That being said, this is basically a good way to get a decent wheelset without spending crazy money for zipps. I personally order the rims/ and hubs and build my own. Thus they are “american made” and you know they are built right. Now boyds pricing??? emmmm basically (and this is retail prices) 400.00 worth of parts (rim, spokes, nipples, hubs) and the labor to build them 100. Again, those are retail prices, since he orders in volume i can assure you he pays much less.. What does the other 950.00 go towards? Shipping and Handling???? 🙂

    I do have a friend that has some and on the two issues he had with them Boyd took care of him really well. So maybe the 950.00 go towards the good customer service. And seriously that can go a long way in my book.

  15. A great small company. I ride their wheels and they are everything they advertise them to be. I will be buying another set from them soon because of the quality, value and customer servce that is second to none. I had a small issue and Boyd personally took care of the problem on the spot. I recommend their wheels to everyone, and add they won’t be sorry.

  16. I am a mechanic for one of the US’s largest Trek dealers. Many Trek owners choose Chinese carbon wheels over options like Boyd Cycling wheels and I get to see firsthand why the chinese wheels cost less.
    Most Chinese wheels use cheap spokes and nipples. Boyd wheels are built with Sapim spokes and external brass nipples, highest quality components that give the wheels strength, durability, and serviceability. Chinese wheels are built rapidly and to broader tolerances. Boyd wheels are made by experienced wheel-builders in the US of A and arrive true and ready to mount.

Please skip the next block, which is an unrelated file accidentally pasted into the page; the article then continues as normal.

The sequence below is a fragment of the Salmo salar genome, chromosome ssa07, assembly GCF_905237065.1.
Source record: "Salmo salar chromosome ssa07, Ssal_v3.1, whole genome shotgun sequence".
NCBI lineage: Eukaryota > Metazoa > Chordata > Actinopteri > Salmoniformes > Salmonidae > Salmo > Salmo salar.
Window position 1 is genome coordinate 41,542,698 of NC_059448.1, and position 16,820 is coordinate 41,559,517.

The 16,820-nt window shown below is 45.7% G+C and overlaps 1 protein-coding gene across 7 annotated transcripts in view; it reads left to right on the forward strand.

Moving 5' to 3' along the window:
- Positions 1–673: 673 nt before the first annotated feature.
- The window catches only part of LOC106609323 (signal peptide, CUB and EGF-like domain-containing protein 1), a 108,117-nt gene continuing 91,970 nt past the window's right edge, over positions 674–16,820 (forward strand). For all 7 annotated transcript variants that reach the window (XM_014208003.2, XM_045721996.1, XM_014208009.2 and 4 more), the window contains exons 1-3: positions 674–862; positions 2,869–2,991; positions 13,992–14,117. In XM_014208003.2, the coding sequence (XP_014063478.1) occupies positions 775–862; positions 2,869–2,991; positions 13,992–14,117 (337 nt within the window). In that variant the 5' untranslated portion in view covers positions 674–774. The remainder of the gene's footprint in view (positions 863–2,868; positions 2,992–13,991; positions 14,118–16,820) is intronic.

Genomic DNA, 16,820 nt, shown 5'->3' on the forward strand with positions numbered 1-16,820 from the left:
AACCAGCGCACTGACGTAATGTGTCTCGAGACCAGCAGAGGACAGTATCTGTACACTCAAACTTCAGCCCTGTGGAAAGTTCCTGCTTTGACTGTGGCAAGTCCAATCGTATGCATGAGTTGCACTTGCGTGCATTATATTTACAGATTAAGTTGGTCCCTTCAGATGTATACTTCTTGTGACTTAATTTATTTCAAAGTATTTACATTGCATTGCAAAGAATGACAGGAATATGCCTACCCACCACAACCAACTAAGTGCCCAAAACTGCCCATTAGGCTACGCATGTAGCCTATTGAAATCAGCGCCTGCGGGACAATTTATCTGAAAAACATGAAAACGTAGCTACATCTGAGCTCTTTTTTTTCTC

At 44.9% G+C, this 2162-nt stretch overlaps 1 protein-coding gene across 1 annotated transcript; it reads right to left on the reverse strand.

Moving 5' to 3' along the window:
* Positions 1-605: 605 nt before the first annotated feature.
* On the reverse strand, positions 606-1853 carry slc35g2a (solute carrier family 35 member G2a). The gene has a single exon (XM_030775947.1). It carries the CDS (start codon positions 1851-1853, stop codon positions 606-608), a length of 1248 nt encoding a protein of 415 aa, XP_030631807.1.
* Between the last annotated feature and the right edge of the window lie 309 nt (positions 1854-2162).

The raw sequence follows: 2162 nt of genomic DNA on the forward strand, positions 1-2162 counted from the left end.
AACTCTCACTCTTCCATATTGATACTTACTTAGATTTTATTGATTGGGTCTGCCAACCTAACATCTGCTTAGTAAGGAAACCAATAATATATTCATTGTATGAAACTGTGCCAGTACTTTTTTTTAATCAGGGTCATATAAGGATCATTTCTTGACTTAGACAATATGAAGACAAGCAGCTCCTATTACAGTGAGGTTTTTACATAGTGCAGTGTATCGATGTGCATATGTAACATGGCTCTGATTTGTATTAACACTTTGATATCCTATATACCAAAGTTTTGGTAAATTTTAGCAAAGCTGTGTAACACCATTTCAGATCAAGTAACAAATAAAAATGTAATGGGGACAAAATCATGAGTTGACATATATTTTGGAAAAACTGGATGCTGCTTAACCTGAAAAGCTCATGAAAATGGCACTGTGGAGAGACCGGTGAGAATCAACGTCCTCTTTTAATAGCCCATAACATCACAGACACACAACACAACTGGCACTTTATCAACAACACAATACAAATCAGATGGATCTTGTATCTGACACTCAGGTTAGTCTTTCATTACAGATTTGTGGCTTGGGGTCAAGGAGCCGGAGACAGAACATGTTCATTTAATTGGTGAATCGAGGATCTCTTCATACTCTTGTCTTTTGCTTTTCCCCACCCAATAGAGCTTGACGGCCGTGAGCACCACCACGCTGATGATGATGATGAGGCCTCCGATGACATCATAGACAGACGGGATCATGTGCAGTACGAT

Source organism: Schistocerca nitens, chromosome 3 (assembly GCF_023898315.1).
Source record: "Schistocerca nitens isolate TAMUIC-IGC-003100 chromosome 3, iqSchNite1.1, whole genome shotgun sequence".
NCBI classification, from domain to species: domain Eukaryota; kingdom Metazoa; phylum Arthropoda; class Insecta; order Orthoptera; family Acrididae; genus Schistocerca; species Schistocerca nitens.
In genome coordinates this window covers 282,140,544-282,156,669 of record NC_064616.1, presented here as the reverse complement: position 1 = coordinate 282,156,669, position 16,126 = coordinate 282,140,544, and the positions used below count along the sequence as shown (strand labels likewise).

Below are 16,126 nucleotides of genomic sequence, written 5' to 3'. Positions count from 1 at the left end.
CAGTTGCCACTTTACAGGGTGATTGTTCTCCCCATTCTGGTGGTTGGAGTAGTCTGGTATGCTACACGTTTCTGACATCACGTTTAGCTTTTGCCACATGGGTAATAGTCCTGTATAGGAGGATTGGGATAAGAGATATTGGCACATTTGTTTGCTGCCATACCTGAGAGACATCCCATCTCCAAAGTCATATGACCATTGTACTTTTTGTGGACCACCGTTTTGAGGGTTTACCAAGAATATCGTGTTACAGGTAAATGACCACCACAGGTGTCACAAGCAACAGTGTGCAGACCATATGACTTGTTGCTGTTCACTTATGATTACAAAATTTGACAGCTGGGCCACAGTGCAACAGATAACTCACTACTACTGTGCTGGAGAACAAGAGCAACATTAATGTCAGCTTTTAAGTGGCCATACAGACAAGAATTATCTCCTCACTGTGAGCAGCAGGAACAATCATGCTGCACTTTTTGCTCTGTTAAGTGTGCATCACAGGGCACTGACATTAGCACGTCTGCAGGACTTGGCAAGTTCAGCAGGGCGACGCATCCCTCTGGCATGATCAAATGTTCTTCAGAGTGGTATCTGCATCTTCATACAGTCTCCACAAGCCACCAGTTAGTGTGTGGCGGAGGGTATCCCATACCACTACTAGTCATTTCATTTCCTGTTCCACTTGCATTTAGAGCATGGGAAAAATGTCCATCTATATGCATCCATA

Carbon is a fantastic material for making frames and wheels, but it does break. When you purchase one of their wheelsets, Boyd essentially gives you the ability to buy replacement parts for your wheels below cost and have them rebuilt for no charge. This is a rare service and will save you a lot of money when you experience a crash. Price is not always a true reflection of a products value, and the value of Boyd wheels is greater than the price you will pay for them.

  17. So how are these “proven or optimized” aerodynamic profiles if they have never been validated or even proven to be so?
    “Boyd said that currently they have not had any of the rims in a wind tunnel, but mentions with a chuckle, “I’ve never entered a race in a wind tunnel.” Instead, the rim shapes are based on proven aerodynamic profiles with the deeper rims optimized”
    IS that because the designs are a complete rip from a HED stinger, Zipp 404 (torrodial hybrid) and Zipp FC?
    I have seen shapes in wind tunnels that one would think be aero and are complete dogs. Just because it looks like a bird… doesnt mean it flies like one.

  18. I drink BOYDS kool-aid, I’ll admit it, but after E-mailing him back and forth 17 times (including from a coffee shop on at the midpoint on a Sunday morning ride and getting a response about 2 sips later) before I bought my wheelset, I was and still am thoroughly convinced there is no better Customer Service, and bang for the buck product out there. I repeatedly descend right by guys I ride with who paid substantially more for Easton, Zipp, Reynolds, Stella-Azurra and other well recognized carbon clinchers. I will not hesitate to buy from Boyd again. Like it or not…Aero is here to stay, and Coach B. is just grabbing some market share with these new profile rims, The way I see it the only guys in the aero game close to this price is FLO, and with them you are paying a huge weight penalty, and they are never available… I’ll probably jump on a set of these new profile BOYDS myself in the next few months.